Several months ago, I heard from Nancy about a terribly embarrassing experience her husband had suffered during a prostate biopsy. From the beginning of the procedure through the end, he had been treated inconsiderately and rudely by the nurse. The urologist was condescending and short. And ultimately, once the biopsy was over, and wearing no clothing and with no covering, her husband was told by the nurse to get up and get dressed…. whereupon he got off the table and fainted. When he came to, he was crumpled on the floor, covered in blood, surrounded by a half dozen people, naked, and horribly, horribly embarrassed.
Nancy was appalled at the behavior of the nurse who she felt treated her husband like a second-class citizen. She also felt as if the urologist had no interest in hearing about the event. Her husband was afraid to say anything because he didn’t want lesser treatment from the urologist, whom he will have to see from now on, on a regular basis. But Nancy was afraid her husband would decide not to keep his appointments at all, based on the excessive rudeness of the nurse. He had already postponed his next appointment a few times.
Nancy’s question to me: she wanted to complain, but how could she do it so the doctor would talk to the nurse, and how could she make sure the nurse and doctor wouldn’t take it out on her husband at later visits?
There are actually several aspects to this question. Like healthcare itself, there is prevention, treatment of symptoms, and finding a cure.
Prevention would have had to have taken place long before Nancy’s husband was biopsied. Prior to ever seeing that urologist, he should have asked among his friends, others who have suffered through prostate cancer or had previously been biopsied, to find a urologist they respected and spoke highly of. That very likely would have found him a much better doctor than this one is turning out to be.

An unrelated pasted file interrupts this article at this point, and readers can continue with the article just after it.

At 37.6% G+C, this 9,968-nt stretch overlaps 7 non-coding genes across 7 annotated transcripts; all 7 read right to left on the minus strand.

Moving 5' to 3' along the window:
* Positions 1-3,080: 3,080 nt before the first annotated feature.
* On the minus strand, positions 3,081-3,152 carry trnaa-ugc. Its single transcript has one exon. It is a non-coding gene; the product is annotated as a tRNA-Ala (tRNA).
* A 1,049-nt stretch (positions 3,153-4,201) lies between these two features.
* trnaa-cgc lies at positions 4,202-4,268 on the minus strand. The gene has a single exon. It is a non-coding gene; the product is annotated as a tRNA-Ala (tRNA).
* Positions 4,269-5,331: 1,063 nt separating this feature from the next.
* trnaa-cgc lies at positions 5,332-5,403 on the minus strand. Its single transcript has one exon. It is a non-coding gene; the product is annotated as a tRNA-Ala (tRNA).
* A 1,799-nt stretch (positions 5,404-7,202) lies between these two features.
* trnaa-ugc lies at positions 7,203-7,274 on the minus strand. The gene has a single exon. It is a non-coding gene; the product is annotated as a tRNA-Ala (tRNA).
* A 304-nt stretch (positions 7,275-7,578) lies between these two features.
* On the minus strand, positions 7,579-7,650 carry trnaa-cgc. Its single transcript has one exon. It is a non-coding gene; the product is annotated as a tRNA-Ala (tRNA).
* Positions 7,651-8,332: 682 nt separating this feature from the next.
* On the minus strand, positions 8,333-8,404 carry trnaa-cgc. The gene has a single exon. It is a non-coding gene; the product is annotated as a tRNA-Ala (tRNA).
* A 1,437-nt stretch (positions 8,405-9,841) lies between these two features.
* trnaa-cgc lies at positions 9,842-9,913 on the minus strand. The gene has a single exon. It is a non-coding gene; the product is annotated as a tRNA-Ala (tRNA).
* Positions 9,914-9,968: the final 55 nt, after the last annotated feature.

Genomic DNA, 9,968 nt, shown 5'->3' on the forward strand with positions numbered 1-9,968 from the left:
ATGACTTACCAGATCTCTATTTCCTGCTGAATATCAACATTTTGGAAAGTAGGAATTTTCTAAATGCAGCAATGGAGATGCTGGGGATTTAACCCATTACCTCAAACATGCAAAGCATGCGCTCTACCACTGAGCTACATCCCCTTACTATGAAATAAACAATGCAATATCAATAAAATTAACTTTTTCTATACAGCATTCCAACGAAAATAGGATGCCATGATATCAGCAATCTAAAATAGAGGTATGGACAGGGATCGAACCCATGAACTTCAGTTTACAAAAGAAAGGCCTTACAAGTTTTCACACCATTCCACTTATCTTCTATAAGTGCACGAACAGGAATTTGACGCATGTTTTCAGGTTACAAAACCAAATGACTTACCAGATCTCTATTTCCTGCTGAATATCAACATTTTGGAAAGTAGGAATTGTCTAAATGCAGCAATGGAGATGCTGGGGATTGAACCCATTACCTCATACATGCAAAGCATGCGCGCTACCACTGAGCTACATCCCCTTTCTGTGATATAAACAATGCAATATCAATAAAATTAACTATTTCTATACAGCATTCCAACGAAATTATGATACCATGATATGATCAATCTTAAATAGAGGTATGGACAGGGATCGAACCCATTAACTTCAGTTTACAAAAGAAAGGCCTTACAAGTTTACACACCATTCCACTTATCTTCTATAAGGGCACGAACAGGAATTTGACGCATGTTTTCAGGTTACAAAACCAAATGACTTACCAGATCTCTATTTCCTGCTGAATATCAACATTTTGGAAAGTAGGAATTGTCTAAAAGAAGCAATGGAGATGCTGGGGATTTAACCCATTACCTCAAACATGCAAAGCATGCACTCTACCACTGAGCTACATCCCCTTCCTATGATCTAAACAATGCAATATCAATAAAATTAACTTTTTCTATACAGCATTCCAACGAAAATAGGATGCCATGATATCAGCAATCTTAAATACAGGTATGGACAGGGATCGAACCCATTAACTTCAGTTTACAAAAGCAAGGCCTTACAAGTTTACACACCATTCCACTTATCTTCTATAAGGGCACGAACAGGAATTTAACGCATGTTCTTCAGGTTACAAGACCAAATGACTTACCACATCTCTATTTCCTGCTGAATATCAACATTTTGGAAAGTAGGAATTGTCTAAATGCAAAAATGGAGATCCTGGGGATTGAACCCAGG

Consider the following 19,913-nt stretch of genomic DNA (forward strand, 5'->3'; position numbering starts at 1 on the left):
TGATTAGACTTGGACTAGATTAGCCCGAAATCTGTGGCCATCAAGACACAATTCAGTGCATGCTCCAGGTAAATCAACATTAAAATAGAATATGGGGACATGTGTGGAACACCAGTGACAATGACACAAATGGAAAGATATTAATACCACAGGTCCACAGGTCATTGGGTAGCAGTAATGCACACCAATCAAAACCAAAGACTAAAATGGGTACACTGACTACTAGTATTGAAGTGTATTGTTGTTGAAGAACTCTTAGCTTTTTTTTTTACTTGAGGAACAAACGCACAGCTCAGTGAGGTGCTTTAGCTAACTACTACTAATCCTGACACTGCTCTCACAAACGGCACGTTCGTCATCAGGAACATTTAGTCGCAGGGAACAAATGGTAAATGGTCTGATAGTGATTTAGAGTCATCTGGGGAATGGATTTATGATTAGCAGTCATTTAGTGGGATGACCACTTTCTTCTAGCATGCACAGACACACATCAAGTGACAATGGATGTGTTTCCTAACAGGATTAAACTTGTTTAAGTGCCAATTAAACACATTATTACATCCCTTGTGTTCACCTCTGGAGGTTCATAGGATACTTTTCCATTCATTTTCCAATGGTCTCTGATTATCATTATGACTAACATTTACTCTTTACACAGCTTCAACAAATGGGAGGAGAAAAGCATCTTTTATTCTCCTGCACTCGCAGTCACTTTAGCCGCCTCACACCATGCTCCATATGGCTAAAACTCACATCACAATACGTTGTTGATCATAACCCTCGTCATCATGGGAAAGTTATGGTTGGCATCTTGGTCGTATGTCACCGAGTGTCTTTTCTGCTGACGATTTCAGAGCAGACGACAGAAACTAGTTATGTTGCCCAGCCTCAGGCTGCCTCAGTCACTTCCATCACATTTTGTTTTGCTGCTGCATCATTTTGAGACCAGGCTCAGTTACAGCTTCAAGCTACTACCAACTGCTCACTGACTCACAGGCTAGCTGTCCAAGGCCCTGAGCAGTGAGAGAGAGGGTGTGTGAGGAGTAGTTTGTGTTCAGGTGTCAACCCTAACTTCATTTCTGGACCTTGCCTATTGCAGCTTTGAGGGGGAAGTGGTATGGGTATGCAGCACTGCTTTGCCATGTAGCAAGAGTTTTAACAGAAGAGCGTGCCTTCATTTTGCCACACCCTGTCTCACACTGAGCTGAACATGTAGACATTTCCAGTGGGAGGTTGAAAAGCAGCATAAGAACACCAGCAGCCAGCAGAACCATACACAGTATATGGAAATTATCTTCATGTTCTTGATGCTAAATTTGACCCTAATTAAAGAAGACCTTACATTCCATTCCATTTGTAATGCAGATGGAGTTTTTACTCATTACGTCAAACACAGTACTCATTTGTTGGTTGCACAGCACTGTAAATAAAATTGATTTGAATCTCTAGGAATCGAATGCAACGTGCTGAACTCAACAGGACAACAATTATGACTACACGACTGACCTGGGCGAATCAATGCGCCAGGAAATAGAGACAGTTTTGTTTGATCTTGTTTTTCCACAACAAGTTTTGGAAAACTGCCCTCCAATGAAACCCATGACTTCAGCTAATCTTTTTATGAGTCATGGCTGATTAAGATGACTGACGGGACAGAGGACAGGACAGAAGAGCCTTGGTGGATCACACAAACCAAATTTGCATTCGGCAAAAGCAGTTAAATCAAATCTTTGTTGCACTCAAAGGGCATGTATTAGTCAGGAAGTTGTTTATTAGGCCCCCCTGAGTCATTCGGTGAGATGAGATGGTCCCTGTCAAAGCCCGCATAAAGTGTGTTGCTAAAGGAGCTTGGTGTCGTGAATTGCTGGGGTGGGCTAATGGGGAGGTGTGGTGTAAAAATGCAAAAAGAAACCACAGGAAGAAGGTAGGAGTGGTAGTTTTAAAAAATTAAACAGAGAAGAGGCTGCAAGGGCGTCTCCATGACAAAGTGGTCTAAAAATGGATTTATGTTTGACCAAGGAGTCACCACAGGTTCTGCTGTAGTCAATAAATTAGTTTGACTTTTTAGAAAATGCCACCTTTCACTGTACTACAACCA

Treatment of symptoms is addressing the event itself.
Finding a cure is the walking — the taking his business elsewhere — leaving that doctor in the dust and finding one her husband can talk to.
Setting prevention aside in Nancy and her husband’s case (too late!) my choice would have been the cure. If this doctor had been their auto mechanic, or any other service provider, then they never ever would have put up with the behavior of either the doctor OR the nurse, correct? Nor should they in this case. Especially in the case of a specialty like urology…. while you won’t find them on every street corner, there are enough good urologists out there — so why not find one you can communicate with?
But Nancy wants to treat the situation. She wants to write a letter to the doctor, and she has questions about how she should approach that, what she can say that would most effectively explain her and her husband’s dissatisfaction with their experience with that doctor and his staff.
So here’s your cliffhanger…. tune in tomorrow! I’ll tell you what I’ve suggested and what’s going to happen from here.
(Link here for part II)